Bob was not impressed. Describing it as potentially dangerour waffle he says "For the product of a government that advocates 'evidence based policy' the collection of 'essays'... contains precious little by way of evidence". Asking if the professional librarians involved might now regret that they contributed to this report he warns that "... there is a fear that they reflect a profession that no longer challenges the establishment and is afraid to argue against the conventional wisdom".
He points out that past research using contingent valuation and social auditing has demonstrated the value of libraries to individuals and communities, but that the government has ignored this work, allowing those such as Cllr Foulkes to argue that the only people who support libraries are those with a direct self interest.
Bob then makes a strong defence of the statutory basis of the library service.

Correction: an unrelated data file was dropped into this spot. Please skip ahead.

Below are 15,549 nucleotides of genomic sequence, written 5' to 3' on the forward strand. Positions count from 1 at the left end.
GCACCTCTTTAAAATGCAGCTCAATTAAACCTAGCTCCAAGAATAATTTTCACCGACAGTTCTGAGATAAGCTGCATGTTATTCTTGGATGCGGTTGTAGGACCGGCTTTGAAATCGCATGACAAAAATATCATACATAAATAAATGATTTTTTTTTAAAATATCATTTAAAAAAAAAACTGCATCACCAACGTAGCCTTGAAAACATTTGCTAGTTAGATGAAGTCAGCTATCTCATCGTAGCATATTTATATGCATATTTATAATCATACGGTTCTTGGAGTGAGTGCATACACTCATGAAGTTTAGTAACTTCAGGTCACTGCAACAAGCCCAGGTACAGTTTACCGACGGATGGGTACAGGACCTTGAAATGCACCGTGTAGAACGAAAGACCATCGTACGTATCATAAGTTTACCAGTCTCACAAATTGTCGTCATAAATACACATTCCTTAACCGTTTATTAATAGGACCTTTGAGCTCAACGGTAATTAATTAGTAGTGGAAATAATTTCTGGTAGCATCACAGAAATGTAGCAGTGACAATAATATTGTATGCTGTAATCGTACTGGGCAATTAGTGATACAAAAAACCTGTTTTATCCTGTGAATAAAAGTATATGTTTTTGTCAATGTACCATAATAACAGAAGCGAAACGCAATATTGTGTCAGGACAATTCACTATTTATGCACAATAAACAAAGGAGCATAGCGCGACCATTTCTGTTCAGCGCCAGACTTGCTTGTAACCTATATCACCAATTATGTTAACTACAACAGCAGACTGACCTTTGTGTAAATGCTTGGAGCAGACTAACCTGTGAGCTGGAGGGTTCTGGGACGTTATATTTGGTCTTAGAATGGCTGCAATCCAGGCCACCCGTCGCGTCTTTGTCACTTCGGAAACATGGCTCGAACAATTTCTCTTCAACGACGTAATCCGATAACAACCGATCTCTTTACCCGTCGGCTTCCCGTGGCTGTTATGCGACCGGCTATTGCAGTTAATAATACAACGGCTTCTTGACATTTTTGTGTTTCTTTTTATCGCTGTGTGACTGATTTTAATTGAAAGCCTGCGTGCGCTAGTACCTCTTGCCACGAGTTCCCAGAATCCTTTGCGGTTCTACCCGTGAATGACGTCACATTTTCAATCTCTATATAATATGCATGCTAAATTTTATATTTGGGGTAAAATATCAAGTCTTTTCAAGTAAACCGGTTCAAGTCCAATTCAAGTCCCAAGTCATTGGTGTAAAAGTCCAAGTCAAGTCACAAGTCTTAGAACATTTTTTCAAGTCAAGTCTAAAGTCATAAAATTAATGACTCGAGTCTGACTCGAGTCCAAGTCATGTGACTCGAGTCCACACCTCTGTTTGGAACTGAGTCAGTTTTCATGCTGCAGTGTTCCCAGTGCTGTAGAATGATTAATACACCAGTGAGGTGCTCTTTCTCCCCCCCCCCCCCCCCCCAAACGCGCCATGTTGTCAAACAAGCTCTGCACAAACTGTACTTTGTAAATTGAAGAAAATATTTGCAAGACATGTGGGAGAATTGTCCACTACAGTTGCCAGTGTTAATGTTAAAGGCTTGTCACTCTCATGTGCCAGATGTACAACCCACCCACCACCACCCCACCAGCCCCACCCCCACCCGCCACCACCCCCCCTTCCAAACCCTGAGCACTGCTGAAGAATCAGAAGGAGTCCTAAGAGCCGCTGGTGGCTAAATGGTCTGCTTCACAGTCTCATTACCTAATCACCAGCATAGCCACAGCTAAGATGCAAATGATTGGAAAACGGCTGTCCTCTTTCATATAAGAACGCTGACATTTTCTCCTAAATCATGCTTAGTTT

We may get a policy statement from Margaret Hodge "in the spring". No doubt it will form a central plank of Gordon Brown's election manifesto (insert sarcasm mark here). It is probable that the battle ground for the future of public libraries will be at local rather than national level as local authorities seek to implement cuts. Evidence of the value of libraries to their communities will be a central weapon and the ability of professional librarians to articulate their arguments to the likes of Cllr Foulkes will be critical.